Recourse and Non Recourse - Posted by Lynn

Posted by David Butler on June 18, 2007 at 16:20:14:

Hello Lynn,

Yes it could be usury, which is why it is rarely done… note buyers normally want note and collateral property to stand on their own - and discount what they are willing to pay accordingly. I don’t have any court cases immediately at hand for any given state, but seems like I saw one mentioned in a long thread covering the very same question about a week ago at:

Re: Walking backwards notes and uneven cash flows

You should find that helpful. Good Hunting, and

Have Fun For A Living

David P. Butler

Recourse and Non Recourse - Posted by Lynn

Posted by Lynn on June 18, 2007 at 15:19:25:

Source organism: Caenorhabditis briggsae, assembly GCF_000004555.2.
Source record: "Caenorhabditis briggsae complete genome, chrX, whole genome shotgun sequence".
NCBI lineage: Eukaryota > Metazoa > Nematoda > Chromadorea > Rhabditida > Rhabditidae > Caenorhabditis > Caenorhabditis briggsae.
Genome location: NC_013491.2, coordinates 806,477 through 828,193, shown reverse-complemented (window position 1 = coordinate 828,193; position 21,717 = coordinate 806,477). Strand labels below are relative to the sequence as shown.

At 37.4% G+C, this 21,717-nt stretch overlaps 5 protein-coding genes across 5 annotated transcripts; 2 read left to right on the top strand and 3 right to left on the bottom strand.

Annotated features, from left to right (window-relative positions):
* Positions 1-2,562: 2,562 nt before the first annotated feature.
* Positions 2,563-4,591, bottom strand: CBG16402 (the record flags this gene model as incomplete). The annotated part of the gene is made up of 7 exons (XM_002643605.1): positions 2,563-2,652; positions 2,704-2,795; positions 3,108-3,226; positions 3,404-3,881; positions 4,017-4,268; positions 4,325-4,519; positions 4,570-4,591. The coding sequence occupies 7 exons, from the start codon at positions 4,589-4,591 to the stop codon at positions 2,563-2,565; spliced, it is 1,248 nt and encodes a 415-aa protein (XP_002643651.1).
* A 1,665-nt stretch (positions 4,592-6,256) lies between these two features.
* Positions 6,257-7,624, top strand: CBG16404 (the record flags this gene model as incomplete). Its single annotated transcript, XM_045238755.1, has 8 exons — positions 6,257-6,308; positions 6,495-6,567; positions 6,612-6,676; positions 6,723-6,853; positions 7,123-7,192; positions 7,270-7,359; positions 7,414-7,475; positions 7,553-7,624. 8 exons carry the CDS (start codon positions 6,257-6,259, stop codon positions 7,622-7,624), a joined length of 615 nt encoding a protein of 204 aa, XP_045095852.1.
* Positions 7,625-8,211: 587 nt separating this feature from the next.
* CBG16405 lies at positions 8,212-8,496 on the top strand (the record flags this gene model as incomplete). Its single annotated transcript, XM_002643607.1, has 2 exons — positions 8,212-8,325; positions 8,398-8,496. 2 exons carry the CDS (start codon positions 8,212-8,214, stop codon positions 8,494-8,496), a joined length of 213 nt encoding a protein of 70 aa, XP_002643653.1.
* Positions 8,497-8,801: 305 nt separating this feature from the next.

I was told if I get a note assigned with recourse, it could be usury and the Sec could consider it a loan. Is this true, and are the any court cases to research.

State laws vary on recourse and usury - Posted by John Merchant

Posted by John Merchant on June 22, 2007 at 08:11:17:

WA State has a decision on its law books from a few years back where this exact situation arose and was adjudicated in court.

The note holder lost* as the loan/note WAS ruled to be usurious loan as to guy who “recoursed” the loan, and the court found that the interest rate to him was way more than legal and was therefore usurious under WA State law.

*and lost BIG, losing not only the money he’d paid for the note, but also his own and the other side’s attorney fees,court costs, interest, etc.

I’d guess that poor guy never bought another note from anybody for anything and I’m just glad it wasn’t me who sold him that note as a great investment!